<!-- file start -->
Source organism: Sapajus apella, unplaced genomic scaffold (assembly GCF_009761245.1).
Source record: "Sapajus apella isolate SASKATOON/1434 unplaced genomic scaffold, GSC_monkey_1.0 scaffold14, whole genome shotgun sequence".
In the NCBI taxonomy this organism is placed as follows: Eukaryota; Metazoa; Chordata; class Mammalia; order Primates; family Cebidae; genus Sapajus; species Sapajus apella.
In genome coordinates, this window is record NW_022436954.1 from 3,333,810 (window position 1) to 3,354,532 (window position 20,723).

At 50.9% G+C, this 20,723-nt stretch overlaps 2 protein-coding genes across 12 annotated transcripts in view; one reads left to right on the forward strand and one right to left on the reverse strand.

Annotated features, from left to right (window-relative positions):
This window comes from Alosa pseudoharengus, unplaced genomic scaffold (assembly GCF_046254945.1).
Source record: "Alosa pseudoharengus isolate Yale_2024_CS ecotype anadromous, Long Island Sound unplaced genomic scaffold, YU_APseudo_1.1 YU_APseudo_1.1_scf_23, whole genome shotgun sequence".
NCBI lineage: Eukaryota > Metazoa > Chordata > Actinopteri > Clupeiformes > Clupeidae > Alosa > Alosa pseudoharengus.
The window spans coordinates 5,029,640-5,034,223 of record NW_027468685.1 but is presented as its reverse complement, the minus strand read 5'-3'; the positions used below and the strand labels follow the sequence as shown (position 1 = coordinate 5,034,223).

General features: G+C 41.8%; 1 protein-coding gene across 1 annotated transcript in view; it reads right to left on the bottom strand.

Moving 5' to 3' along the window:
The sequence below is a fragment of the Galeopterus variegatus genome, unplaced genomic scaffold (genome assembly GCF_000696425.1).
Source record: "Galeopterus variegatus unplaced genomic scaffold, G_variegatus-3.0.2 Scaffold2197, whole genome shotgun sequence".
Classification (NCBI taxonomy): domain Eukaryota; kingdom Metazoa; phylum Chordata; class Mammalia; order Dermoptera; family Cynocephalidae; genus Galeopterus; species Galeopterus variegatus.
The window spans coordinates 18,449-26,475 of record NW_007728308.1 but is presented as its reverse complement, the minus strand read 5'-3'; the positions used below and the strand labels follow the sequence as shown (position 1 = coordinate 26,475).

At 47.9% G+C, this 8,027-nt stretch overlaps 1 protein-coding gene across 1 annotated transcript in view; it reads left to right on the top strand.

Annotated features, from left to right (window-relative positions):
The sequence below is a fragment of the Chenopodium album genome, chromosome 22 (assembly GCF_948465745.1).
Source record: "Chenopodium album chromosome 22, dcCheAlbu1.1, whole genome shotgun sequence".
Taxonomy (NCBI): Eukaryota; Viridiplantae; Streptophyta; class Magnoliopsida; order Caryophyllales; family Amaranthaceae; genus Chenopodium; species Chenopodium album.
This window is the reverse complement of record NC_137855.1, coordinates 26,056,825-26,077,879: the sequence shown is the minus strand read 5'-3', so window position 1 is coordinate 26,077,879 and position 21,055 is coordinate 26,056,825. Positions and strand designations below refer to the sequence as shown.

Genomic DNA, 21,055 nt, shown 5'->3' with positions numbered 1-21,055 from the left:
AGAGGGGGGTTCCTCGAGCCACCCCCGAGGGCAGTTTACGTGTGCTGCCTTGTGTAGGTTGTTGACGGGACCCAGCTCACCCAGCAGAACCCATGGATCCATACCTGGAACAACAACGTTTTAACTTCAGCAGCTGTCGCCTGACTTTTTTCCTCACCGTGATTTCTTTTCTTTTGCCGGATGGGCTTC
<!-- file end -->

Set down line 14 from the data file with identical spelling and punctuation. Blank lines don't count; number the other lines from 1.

Source record: "Galeopterus variegatus unplaced genomic scaffold, G_variegatus-3.0.2 Scaffold2197, whole genome shotgun sequence".